The walls were built and strengthened over the years by the Romans near the turn of the century, the Normans, Vikings, right up to the Victorians. There are four openings, called “bars”, from which you can enter the old town to check out the sites such as the Jorvic Centre, commemorating York’s Viking history, or the world’s largest Railway Museum.
The walk itself is lovely: it is shaded by trees and overlooks sprawling gardens below. At one point, it winds past the suburbs, where you can see laundry hanging outside stone houses and residents having tea in their garden. At another, you can descend to explore the tragic history of Clifford’s Tower, and then climb up again at the Monk Bar, which houses the Richard III Museum where you can learn the story of the War of the Roses, which was a battle between the houses of Lancaster and York for the throne of England.
My leisurely wall walk took all day to complete, and by the end, I was ready to hit the streets where there seemed to be a lot of locals gathering in the main town square. It was a familiar scene: colourful banners, people in matching shirts drinking pints of beer and hugging each other. Chants ringing through the streets, sung by men and boys in accents I can barely understand in speech, nevermind in song. The smell of beer and wooden bartops. Laughter, singing, and rowdiness. Something soccer-related was going on here.
Two days earlier, I’d witnessed a similar party in London, when Chelsea Football Club beat Bayern Munich to win the Champions League. For serious football fans, the Champions League is as important as the World Cup, so when Chelsea became the first London-based club to win the competition, the city went crazy. A parade of fans, supporters, and hangers-onto a good party like me turned the streets and pubs of Chelsea and Fulham into a jubilant sea of bright white and blue.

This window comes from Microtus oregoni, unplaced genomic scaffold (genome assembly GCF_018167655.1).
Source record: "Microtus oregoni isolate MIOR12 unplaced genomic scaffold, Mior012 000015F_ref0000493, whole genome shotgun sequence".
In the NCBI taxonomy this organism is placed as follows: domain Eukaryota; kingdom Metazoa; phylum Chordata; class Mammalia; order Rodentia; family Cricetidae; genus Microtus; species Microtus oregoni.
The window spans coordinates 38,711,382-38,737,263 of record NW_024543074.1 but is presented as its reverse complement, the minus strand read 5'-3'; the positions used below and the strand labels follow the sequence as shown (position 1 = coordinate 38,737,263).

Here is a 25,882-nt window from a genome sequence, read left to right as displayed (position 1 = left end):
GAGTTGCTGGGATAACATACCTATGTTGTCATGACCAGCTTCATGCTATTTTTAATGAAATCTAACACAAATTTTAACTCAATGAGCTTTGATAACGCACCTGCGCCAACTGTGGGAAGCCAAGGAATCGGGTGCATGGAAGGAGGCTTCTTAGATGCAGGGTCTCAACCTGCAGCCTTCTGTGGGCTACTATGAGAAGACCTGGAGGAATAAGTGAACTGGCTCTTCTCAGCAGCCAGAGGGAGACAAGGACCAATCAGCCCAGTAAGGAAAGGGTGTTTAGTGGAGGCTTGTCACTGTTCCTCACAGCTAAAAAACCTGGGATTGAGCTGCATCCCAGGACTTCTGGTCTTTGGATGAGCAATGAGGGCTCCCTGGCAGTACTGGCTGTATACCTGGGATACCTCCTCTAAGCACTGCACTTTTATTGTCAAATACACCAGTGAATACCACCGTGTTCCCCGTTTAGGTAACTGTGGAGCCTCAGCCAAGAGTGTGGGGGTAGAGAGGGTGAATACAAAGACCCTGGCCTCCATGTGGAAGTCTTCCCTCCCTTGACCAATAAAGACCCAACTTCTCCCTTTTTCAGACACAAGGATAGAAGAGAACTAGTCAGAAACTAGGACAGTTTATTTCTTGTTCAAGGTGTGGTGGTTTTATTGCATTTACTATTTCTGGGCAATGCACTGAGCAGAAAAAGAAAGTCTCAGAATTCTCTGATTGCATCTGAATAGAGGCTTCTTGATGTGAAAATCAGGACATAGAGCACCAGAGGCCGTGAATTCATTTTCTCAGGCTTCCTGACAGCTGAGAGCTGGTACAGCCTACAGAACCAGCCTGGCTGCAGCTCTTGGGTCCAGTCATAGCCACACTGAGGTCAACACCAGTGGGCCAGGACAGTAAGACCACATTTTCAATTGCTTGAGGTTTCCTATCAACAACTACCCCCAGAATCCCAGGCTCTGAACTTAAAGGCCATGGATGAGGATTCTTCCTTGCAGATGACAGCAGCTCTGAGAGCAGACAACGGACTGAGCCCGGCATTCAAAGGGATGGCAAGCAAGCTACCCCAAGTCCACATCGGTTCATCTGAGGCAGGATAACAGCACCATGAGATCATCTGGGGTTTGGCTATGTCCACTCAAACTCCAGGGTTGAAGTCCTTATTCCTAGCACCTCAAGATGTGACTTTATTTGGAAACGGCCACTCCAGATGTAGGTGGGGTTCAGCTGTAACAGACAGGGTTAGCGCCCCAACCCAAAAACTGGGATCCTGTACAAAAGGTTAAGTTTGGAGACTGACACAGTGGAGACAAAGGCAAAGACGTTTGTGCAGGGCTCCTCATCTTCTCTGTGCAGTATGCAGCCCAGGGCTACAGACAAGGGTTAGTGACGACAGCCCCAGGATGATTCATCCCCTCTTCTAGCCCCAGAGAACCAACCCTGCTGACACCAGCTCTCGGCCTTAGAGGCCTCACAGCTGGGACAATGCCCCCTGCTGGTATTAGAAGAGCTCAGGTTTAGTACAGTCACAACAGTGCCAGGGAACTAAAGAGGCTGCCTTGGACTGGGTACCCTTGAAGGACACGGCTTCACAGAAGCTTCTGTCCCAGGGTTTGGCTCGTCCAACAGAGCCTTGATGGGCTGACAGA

But today, in York, I was pretty sure they weren’t celebrating the same party. York is only three hours away from London, but a world apart where football loyalties are concerned. “What’s going on here?” I whispered to a woman on the periphery of the cheering crowd. I hoped she wouldn’t judge my ignorance quite as harshly as a man might.
“York City just got promoted up from the Conference League. They’re back in Division Four again after eleven years!” I smiled, offered congratulations, and didn’t dare ask what any of that meant until later that night in the pub, over a couple of Yorkshire Terrier ales with a couple of locals. “Here, let me draw you a diagram, it’ll be easier,” Brian said, grabbing a napkin and pen. Five minutes later, he presented a flowchart to me.
“It’s really simple. There are four levels in the Football League. The Premier League, or Division One, is where you’ll find the big-time teams like Manchester City, Manchester United, and Chelsea. Then you have the Championship League, Division Two, where you’ll find Leeds, West Ham, Southhampton. Then there’s League One, and League Two, and then under that you have the Conference, which is actually non-league. York just got promoted back up to the football league, into the Conference.”
I stared blankly.
“Basically, York just got a promotion,” he said, putting away the flowchart, and we toasted the football club, and the fabulous city itself.
Written by Andrea MacDonald for EuropeUpClose.com.